15.25 x 17.75 in (38.735 x 45.085 cm)
1 : 1200000
A rare 1897 color lithograph map of Chiapas by Antonio García Cubas, published by Vega y Cie for the Atlas Geográfico de los Estados Unidos Mexicanos. It depicts the state as it was transitioning towards cash crop production on large plantations, fundamentally altering the region's economy and society.
A Closer LookThe entire state of Chiapas is displayed, divided into departamentos. This and other maps by García Cubas are notable for employing Mexico City as the Prime Meridian. Rivers, lakes, mountains, roads, administrative boundaries (including the border with Guatemala, only finalized in 1882), cities, pueblos, ranchos, haciendas, and 'abandoned places' are indicated. The road from San Cristobal to Oaxaca was a recent construction, providing the first reliable land route between the two states.
Land and Labor in ChiapasChiapas was undergoing drastic changes at this time, under the administration of Governor Emilio Rabasa (1891 - 1895) and other reformists of the Porfiriato era. The capital was moved to Tuxtla (now Tuxtla Gutiérrez) in 1892, a change not reflected here as García Cubas' original map was produced in 1887. Additional highways, port facilities (at Tonalá), and other infrastructure were built, education expanded, and policies put in place to consolidate and rationalize agricultural production, with coffee becoming a major export in these years.
However, these reforms - especially increased agricultural production on large plantations - relied on the inexpensive labor of indigenous peoples, who worked in inhumane conditions and were often lured into debt bondage or unfair contracts (in the mid-19th century, most communally-held indigenous lands and Church property were sold off and transferred to cash crop production). Local uprisings followed, and the continued struggle between landowners and agricultural laborers (generally paralleling conflict between indigenous people on the one hand and whites and mestizos on the other, and between left-wing and right-wing political movements) defined politics in the state for decades afterwards, arguably down to the present.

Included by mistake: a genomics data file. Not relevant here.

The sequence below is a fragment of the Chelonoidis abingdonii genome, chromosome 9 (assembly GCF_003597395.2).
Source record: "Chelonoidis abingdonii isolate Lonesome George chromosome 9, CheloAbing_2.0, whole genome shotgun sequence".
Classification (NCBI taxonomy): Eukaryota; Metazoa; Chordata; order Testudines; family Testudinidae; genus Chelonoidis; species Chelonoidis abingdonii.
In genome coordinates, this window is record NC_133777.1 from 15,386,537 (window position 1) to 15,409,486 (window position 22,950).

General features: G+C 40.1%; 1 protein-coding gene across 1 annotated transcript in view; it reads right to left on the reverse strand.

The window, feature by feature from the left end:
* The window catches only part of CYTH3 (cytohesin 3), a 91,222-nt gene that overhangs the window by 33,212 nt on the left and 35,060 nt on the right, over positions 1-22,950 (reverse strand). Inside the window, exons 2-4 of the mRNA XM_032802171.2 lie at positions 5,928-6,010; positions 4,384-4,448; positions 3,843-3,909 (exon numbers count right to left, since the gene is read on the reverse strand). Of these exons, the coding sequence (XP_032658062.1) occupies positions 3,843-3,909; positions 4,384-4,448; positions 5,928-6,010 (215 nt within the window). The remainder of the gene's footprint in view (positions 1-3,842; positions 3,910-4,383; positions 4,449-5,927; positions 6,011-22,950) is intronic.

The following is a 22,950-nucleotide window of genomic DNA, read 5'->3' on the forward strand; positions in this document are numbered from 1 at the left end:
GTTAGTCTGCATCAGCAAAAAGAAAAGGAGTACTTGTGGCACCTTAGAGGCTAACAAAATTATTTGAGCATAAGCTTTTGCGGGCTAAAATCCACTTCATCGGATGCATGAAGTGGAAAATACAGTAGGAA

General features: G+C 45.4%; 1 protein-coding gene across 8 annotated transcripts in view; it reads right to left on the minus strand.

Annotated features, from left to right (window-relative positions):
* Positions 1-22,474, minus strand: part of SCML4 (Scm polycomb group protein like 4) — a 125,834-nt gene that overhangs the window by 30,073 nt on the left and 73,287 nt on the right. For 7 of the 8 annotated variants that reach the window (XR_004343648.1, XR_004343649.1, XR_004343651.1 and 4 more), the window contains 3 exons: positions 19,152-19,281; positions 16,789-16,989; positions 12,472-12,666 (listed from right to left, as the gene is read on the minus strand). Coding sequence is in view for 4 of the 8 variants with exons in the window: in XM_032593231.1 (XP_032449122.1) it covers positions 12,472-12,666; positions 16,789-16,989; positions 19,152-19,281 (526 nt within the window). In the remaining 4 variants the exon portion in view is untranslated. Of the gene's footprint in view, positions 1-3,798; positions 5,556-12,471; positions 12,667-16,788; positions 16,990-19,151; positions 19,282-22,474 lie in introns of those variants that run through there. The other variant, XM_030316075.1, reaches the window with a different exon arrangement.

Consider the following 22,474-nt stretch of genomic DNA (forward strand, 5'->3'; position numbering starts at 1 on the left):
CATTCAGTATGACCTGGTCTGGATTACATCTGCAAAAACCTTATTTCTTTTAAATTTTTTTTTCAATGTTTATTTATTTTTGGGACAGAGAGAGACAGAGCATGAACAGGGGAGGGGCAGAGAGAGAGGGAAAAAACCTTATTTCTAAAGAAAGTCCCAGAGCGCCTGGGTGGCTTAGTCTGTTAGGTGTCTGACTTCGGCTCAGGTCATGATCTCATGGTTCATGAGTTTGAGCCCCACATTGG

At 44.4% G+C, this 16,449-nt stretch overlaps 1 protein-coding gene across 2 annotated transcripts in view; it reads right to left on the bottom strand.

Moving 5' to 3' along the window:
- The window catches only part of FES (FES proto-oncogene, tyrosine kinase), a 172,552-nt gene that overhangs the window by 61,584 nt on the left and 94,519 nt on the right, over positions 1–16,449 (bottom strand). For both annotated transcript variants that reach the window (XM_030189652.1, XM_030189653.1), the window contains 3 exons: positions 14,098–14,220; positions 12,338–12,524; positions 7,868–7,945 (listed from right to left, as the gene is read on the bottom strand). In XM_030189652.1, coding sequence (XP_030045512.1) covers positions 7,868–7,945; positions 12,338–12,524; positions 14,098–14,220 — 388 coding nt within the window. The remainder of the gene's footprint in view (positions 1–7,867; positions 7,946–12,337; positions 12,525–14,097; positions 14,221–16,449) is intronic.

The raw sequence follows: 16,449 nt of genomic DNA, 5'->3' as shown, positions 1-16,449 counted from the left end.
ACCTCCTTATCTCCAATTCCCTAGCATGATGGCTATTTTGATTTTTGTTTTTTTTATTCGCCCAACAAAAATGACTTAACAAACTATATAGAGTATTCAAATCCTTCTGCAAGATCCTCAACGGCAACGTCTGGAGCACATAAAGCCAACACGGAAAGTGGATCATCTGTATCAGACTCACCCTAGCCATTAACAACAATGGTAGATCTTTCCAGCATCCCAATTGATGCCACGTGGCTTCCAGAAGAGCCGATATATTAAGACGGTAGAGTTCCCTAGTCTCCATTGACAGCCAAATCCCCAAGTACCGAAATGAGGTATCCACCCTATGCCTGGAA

Publication History and CensusThis map was published in Mexico City in 1897 by Vega y Cie and was printed by Lit. Montauriol Sucs., Mexico City. It is based on the 1887 work of Antonio García Cubas and was updated with additional border work for the 1897 issue of the Atlas Geográfico de los Estados Unidos Mexicanos. As with other maps in the 1897 reissue, the original publication information just outside the neatline has been obscured by a thick black border. The atlas is represented in several institutional collections but is extremely scarce on the market. The individual maps, likewise, are scarce to the market.
Antonio Garcia y Cubas (July 24, 1832 - February 9, 1912) was a Mexican cartographer, writer, engineer, and geographer active in Mexico City in the second half of the 19th and the early 20th centuries. He is considered Mexico's first great geographer. Garcia y Cubas was born in Mexico City. He was orphaned at birth and was raised by is aunt. When he turned 18, he enrolled in the Dirección General de Industria, a government sponsored technical school. There he studied engineering and geography, which he further pursued at the Colegio de San Gregorio, Colegio de Ingenieros. He graduated with honors in geography and from 1856, became a member of the Sociedad Mexicana de Geografía y Estadística. His geographical work earned him the Order of Guadalupe, a Mexican second empire honorific, directly from the Emperor Maximillian. He published several atlases, including his important Atlas Geográfico, Estadístico e Histórico de la República Mexicana, and multiple decorative chromolithograph Atlas Pintoresco e Históricos covering Mexico, Cuba, Spain, and elsewhere. Today his work is scarce and highly desirable. Learn More...
García Cubas, Antonio, Atlas Geográfico de los Estados Unidos Mexicanos, (Mexico City: Vega) 1897.
Very good. Even overall toning. Crease and light foxing along centerfold. Size referenced is the printed map; wide borders add several inches to all sides.
cf. Rumsey 5758.016 (1886).